Making the Most of an Overseas Placement
Despite the march of globalization, corporate culture is far from uniform across the globe. From Bangladesh to Bermuda, cultural identities remain strong and affect how people work and interact. If you're about to embark on an overseas placement with your organization, it's advisable to prepare well for what could otherwise be a sharp culture shock.
Companies still see huge benefits in sending people to do a stint in their offices abroad. Maybe you've been particularly successful in your field, and your company wants you to replicate that success in one of its international branches. Perhaps your organization values its staff getting a fresh perspective from time to time. Or it could be that you've requested a transfer, keen to sample a new culture and experience a different lifestyle, or simply to escape the weather back home!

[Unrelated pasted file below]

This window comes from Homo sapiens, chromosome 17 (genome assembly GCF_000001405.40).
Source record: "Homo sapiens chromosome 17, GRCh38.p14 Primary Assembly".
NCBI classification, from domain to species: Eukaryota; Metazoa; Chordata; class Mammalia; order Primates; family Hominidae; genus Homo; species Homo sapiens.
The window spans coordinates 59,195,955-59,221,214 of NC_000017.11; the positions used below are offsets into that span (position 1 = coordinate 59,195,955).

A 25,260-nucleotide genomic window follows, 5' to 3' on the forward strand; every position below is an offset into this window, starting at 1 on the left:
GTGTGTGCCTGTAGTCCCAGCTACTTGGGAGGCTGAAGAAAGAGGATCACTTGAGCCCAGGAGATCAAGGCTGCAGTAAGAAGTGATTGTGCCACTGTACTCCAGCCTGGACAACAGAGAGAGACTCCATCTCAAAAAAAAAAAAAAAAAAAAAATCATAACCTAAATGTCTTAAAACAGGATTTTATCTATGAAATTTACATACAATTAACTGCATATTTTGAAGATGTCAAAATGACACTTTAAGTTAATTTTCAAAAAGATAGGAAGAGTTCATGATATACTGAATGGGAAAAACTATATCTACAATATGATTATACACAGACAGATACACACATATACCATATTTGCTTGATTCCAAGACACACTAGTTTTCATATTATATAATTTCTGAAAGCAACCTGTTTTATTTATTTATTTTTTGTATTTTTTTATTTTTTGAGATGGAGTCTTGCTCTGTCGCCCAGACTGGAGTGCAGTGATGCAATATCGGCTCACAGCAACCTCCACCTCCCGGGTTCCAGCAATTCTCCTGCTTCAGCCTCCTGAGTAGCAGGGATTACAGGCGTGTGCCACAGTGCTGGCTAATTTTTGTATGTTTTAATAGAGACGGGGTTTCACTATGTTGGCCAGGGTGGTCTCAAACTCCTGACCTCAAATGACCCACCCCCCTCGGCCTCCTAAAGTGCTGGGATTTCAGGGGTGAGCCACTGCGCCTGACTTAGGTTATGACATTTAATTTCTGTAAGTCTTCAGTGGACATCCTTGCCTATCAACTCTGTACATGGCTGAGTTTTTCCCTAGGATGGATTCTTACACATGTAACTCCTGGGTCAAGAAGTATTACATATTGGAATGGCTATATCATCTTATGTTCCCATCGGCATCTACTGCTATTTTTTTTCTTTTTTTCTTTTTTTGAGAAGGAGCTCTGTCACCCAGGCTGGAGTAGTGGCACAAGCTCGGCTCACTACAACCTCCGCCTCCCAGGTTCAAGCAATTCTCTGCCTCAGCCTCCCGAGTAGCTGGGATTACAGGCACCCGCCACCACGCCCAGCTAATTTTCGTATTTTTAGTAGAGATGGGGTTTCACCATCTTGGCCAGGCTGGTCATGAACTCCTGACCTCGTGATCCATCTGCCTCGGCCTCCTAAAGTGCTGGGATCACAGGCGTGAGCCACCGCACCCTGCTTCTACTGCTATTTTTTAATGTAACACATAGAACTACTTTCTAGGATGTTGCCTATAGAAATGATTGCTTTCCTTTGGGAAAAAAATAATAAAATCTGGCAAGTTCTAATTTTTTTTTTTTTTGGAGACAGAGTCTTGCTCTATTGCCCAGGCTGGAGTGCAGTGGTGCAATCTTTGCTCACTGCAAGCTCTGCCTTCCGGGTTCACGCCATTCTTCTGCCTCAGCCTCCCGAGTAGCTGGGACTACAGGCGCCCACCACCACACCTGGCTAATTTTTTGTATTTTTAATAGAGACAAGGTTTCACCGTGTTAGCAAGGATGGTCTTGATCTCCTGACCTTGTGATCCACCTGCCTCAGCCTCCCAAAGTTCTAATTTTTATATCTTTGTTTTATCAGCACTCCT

Whatever the reasons for your move, changing countries or continents throws up all manner of challenges. In this article, we highlight the main issues you need to consider as you begin your time overseas, and offer some practical tips that should help smooth your way, both in the workplace and outside it.
The advice here applies to extended periods – six months or more – spent working abroad, which involve setting up home in a new country. For more about making the most of shorter trips, see our article on Surviving Business Travel.
What to Expect
Some people find it much easier than others to move to a new country with a different culture and language, but it generally takes three to six months to feel at home in a new location. At the start of your stay it is not unusual to experience feelings of frustration, confusion, and loneliness, and to doubt whether you've done the right thing. You may get frequent waves of nostalgia about how things are back home. And, of course, all these feelings will also apply to your family if you are taking a partner and children with you.
Before You Go
Do Your Research
You can reduce the potential stress, headaches and embarrassment that come with a move to a new culture by spending time researching the norms and traditions of your next location before you set off.
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